In recent years, a confluence of factors like broadband infrastructure, social awareness and mobile penetration have given the ICT sector a major boost in the Middle East. The region as a whole is set to spend over $20bn on information technology in 2012, a 10% increase compared to 2011, according to US-based market research firm Frost & Sullivan. Much of that spending is going toward new software and technology innovations, especially as companies turn to IT solutions to implement cost-cutting measures.
Cloud computing, a trend gaining traction globally, is one of these innovations. This set of technologies is centred around the idea that much of the in-house IT investments firms make could actually be outsourced. Whether it is managing hard infrastructure like servers and databases or software like Microsoft Office and email clients, many day-to-day IT needs can be filled remotely, purveyors of these services point out. Using cloud services could offer several benefits over traditional computing. Up-front capital expenditures for hardware like servers can be eliminated, while operational expenditures like in-house IT departments may be slimmed down, since a cloud service provider can combine these labour costs with its own infrastructure.
These potential benefits have driven firms to offer cloud solutions. “Today everybody is talking about cloud and people have accepted the technology. Apart from Google, now HP, IBM, Microsoft and various others are giving cloud services,” Rahul Bhavsar, the CEO of Muscat-based Gulf Infotech, told the Oman Economic Review magazine in September 2012. “Initially we had to educate people about the benefit of moving to cloud… [W]hen we started, the recession was going, and so the cloud worked out to be a cost-effective solution. We got initial customers, especially those who did not want to spend heavily on servers and software. They moved to cloud to see whether they could save money.”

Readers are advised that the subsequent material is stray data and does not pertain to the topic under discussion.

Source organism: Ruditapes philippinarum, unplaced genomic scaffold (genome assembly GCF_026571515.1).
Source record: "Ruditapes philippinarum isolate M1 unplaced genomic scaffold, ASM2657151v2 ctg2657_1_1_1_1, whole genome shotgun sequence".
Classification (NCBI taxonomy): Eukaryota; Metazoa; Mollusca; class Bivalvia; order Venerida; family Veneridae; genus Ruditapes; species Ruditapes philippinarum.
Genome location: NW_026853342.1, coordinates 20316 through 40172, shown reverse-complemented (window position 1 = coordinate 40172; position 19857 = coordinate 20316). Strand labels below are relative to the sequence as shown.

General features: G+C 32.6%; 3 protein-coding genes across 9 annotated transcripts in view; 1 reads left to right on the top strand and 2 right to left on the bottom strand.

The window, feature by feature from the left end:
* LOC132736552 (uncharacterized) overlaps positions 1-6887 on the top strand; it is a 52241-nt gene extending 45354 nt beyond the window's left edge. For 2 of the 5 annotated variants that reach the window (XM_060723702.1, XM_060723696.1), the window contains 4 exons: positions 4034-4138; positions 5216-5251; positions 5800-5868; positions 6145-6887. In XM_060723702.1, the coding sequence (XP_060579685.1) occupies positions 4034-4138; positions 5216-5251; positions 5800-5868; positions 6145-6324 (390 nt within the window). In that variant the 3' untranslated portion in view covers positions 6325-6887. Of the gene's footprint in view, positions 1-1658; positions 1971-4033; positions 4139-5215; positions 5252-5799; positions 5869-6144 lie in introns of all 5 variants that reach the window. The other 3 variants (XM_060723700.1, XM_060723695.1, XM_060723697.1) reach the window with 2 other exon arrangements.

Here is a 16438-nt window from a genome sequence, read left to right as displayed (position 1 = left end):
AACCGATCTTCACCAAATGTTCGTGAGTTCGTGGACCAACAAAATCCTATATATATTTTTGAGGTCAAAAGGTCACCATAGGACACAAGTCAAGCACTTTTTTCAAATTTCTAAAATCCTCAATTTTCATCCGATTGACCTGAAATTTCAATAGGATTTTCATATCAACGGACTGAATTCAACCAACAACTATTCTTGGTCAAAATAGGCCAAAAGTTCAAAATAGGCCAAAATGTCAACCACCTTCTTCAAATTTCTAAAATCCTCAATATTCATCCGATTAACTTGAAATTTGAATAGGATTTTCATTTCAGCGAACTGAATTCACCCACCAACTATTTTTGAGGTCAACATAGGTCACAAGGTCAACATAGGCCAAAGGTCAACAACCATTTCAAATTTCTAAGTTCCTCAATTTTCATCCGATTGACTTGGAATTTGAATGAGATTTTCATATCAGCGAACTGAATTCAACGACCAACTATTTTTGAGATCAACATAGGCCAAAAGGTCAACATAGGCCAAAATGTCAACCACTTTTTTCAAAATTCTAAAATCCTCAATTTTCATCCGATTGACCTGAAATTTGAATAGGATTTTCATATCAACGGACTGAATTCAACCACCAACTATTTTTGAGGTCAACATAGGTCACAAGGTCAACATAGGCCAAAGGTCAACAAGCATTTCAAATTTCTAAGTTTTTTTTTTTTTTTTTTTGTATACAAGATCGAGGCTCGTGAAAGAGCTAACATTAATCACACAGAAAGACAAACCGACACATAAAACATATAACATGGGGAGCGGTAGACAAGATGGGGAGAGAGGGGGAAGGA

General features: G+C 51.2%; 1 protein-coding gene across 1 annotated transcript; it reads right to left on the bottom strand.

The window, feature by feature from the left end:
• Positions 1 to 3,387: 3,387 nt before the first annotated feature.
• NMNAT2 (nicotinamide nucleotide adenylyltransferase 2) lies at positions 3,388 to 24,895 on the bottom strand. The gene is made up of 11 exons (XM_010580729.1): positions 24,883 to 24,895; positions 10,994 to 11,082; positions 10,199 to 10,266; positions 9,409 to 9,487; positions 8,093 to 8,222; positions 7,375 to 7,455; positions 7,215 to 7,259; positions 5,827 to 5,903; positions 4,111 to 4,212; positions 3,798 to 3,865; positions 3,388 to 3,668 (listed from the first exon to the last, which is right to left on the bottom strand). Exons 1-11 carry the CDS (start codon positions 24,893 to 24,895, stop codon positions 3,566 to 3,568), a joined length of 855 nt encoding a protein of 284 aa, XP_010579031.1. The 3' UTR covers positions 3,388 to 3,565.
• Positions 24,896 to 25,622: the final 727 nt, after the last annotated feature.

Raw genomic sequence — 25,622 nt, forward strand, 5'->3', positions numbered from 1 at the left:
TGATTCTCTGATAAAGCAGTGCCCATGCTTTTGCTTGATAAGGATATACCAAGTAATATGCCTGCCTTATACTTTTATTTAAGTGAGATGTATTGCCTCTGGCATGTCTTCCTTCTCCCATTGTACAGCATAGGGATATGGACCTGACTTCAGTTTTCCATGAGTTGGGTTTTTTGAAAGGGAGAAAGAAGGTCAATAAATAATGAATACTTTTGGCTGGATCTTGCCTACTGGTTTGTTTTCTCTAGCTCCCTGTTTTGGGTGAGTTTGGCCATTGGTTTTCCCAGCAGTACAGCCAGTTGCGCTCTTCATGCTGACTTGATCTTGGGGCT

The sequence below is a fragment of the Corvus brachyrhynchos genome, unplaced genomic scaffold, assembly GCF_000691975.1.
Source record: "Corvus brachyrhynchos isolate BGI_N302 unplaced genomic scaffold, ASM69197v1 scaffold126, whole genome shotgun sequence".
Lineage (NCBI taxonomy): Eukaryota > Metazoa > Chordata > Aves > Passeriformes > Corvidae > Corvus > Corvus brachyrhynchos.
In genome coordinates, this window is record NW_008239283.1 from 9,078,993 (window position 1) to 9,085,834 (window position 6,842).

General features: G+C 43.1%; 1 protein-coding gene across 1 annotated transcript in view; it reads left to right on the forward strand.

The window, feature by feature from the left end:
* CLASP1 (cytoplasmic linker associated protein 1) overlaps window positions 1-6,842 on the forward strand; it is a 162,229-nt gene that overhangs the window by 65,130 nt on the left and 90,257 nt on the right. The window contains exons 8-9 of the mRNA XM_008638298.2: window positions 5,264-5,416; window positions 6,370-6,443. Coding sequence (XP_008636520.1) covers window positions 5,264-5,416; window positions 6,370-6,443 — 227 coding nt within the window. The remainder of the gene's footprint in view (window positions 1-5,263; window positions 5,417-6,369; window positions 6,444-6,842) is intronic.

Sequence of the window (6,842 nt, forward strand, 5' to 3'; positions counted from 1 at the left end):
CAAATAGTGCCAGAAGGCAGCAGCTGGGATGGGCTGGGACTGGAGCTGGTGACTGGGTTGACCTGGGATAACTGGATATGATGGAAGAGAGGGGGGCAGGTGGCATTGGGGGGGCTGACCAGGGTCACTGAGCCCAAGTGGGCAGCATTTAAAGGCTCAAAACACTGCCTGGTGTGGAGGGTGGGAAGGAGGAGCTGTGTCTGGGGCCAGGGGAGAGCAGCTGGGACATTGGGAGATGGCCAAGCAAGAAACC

The Road Ahead
The sector has major cost-savings potential, although it may take time for organisations to begin adopting these technologies. In Oman, the segment is still in its infancy, and two key factors – bandwidth and security – are keeping some firms from diving in. Bandwidth is crucial because it is the lifeblood of all cloud services. Remote connectivity can only function in an environment with a fast and stable broadband connection. “If I have a small business and I want to get cloud services, I need to be online 24/7 so that I can access my data or files anytime I need them, from a mobile or a computer,” Haitham Abu Nasser, general manager and partner at Muscat-based Integrated Systems, told OBG. “So, as fixed-line infrastructure becomes stronger, both cloud service providers and small businesses stand to gain.” As the government, Omantel and Nawras continue taking steps to expand Oman’s broadband connectivity, bandwidth as a limiting factor will likely shrink. Total fixed and mobile broadband subscriptions have grown more than tenfold between 2008 and 2011, from 52,012 to 610,768.
As for security, progress is also being made. Because using cloud services means frequently transmitting large quantities of potentially sensitive information, some companies shirk from IT models that invest too heavily in cloud systems. In Oman, security reasons are at the front of policymakers’ minds when discussing the possibility of putting more government agencies on the cloud. In 2012 the Oman National Computer Readiness Team hosted workshops on web security and cyber safety for participants in the public and private sectors. The organisation aims to raise awareness and overall readiness against breaches.
As demand for cloud services grows, demand for cyber security could rise. Across the region, spending on such services is set to rise by over 18% between 2012 and 2018, according to a report from Frost & Sullivan. Even with infrastructure and security challenges on the path forward, momentum seems to be on the side of the sector. With some of the world’s largest tech firms – Google, Apple, Microsoft and Amazon, to name a few – all competing to advance these technologies, the sultanate’s businesses and consumers are set to win.